by Eric RauchwayOur Open U colleague David Greenberg has a nice piece in Slate on how the 1927 flood spurred the federal government to take greater responsibility for its citizens. I think this is true, but not true enough, and the difference between the two isn't just historians' quibbling: It goes to the big question of what it takes to get the American people to support what, for the sake of convenience, let's call "bigger government." Does it take a disaster? And how big a disaster does it take? And what does that say about us?
If the 1927 flood taught Americans that the federal government ought to take charge of disaster relief, it did not teach them that the Coolidge/Hoover Republicans should not be in charge of the federal government. More important, it did not teach Hoover much of anything--he got out of the flood with his reputation enhanced, even though the massive amount of credit he raised for reconstruction never got lent out, and even though he made unkept promises to African American flood victims about re-establishing them in their homes. Hoover walked away from the flood believing much what he already believed--that a bit of engineering and some good public relations were sufficient to keep people happy. "The world lives by phrases," Hoover had said; some people, like H. L. Mencken, were onto him (his "achievements all diminish rather than increase on analysis," Mencken wrote in uncharacteristically sober tones) but not enough to keep Hoover from the presidency.
In consequence, when the crash and depression came, Hoover tried more of what he had done in the flood--he tried to rally the business community and he talked a good line to the press. It didn't work with the depression any better than it had with the flood; the difference was, now the victims were not some politically discountable African Americans, but the entire country.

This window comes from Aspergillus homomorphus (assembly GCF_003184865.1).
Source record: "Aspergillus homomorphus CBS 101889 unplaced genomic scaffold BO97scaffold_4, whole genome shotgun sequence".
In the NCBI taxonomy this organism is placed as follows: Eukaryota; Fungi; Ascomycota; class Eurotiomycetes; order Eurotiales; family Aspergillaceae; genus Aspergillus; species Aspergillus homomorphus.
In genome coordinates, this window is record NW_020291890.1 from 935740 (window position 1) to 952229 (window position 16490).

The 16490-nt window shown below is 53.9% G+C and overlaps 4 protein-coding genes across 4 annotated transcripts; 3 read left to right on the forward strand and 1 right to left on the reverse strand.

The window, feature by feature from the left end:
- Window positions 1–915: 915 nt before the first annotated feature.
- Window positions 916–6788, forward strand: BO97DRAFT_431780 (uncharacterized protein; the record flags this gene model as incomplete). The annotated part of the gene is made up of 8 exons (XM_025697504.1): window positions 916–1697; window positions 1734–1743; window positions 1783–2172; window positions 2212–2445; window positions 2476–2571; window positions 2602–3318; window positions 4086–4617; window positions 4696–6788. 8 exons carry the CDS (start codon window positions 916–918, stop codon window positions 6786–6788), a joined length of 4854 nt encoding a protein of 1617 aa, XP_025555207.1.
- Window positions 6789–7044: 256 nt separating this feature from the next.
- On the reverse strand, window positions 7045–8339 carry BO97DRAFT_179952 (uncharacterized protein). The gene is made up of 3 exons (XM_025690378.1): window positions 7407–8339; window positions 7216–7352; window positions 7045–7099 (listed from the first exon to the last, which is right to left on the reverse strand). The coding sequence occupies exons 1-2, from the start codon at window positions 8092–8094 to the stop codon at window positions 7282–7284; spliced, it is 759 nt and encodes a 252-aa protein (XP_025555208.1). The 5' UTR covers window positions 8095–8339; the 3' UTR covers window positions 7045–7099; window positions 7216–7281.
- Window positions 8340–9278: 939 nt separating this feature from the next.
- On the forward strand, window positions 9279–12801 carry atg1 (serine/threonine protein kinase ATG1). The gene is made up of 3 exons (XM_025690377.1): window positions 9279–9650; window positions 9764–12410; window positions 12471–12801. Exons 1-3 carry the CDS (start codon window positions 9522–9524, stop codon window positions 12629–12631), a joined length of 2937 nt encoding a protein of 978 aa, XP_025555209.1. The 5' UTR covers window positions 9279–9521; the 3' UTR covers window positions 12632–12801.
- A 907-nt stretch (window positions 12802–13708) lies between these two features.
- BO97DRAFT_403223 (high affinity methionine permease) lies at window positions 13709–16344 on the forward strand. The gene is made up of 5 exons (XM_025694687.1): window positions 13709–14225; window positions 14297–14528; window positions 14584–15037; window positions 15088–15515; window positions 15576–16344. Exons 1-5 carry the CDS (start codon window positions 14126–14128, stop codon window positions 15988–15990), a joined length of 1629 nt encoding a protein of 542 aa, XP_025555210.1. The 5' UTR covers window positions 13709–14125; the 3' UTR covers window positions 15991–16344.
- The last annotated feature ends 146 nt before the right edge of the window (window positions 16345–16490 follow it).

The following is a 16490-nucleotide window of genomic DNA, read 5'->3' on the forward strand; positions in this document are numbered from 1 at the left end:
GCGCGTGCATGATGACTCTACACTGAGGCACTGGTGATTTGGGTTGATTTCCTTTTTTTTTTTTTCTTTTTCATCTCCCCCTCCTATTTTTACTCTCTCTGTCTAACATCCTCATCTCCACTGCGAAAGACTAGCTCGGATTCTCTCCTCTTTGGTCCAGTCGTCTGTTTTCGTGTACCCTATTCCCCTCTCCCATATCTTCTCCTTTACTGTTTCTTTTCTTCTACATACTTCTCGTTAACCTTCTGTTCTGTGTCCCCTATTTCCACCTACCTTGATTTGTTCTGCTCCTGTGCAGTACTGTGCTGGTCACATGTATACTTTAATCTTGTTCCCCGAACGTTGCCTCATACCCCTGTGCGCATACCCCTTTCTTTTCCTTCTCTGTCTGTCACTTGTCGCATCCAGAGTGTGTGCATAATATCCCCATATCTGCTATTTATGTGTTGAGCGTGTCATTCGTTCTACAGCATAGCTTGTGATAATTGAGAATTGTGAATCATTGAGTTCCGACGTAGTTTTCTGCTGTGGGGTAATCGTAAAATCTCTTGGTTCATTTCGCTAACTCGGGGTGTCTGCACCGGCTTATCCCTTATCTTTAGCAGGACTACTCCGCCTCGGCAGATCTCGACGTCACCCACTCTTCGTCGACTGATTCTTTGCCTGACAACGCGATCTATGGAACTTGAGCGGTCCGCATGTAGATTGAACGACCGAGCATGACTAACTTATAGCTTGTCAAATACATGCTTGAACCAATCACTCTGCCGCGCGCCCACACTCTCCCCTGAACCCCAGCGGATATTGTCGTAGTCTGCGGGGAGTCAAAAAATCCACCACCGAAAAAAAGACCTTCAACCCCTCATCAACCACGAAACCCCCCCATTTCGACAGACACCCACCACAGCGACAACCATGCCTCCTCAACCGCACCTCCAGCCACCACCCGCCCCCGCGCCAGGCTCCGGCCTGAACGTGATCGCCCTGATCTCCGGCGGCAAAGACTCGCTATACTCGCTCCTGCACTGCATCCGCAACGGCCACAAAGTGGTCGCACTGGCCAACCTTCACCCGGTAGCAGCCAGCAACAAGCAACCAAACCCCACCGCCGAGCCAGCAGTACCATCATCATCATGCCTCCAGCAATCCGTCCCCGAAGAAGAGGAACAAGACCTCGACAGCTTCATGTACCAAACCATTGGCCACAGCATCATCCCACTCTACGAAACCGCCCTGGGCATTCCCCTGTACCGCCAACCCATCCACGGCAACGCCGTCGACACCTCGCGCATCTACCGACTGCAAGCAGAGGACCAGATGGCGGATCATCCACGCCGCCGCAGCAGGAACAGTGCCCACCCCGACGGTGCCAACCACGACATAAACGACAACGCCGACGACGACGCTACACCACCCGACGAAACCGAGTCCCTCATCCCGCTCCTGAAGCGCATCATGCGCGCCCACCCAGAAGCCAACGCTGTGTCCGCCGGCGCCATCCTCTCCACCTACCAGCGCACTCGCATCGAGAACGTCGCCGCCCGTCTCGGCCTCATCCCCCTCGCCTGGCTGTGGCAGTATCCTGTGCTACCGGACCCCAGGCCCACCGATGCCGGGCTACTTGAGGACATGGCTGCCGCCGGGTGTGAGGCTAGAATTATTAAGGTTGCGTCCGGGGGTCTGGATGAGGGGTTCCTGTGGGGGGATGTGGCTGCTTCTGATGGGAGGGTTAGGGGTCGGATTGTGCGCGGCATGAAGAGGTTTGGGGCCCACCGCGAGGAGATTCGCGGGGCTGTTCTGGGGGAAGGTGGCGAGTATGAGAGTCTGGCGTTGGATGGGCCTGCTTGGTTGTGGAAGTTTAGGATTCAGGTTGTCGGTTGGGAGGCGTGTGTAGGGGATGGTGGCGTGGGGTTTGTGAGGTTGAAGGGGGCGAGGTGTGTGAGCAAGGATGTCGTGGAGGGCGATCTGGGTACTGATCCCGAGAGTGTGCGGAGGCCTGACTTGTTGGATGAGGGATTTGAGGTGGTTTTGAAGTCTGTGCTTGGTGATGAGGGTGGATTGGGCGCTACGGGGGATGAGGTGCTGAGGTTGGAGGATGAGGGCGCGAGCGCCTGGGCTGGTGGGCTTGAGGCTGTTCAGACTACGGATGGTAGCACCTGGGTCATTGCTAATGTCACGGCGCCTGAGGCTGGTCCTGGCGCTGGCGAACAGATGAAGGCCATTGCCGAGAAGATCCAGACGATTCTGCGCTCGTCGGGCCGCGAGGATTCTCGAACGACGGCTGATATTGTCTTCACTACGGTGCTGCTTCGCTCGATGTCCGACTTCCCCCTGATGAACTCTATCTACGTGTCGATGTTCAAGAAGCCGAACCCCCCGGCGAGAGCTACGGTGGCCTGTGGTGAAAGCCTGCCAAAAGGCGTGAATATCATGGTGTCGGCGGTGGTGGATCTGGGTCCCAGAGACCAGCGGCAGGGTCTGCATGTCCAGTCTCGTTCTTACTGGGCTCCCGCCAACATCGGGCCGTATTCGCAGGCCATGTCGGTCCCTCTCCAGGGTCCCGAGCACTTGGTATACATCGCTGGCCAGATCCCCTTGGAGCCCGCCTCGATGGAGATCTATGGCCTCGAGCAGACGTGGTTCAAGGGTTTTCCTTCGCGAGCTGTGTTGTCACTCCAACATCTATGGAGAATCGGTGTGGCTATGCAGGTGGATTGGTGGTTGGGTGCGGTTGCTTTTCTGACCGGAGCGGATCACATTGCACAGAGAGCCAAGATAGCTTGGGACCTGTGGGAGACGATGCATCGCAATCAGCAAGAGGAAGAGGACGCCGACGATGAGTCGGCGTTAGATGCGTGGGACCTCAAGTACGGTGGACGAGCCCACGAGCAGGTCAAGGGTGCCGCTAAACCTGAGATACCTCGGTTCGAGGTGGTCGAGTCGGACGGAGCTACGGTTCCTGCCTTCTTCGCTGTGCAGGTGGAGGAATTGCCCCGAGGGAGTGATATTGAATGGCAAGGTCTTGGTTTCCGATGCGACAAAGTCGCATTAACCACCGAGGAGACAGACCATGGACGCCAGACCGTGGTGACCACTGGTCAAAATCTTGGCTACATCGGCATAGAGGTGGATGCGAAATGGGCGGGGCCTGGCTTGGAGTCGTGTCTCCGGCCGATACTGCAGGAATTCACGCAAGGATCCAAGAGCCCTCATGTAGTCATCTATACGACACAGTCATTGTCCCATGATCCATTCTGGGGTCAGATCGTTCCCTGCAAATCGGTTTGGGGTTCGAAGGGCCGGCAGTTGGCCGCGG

So it took three years of a crisis of international scope that directly affected the entire United States for Americans to repudiate the Republicans of the 1920s, and even then, they never quite let go of the idea that the state should do less rather than more, as the limits on the New Deal show.
So suppose, now, you favor a big idea, like, I don't know, healthcare reform, and you think we can't get it piecemeal. You can't, in good conscience or as a political strategy, hope for a crisis on the scale of the Great Depression to bring voters to your side. What do you do?
I think the answer is twofold: (a) you have to go venue-shopping, and (b) you have to rely on whatever arguments seem to work, even if they're not reality-based and technocratic. For example, in my own work I discuss how, prior to the New Deal, Americans supported public-health policies at the local level when they thought it was a good reaction to the perceived threat of immigration. But such policies would require a more populist party, and one more savvy about its state and municipal machines, to promote them.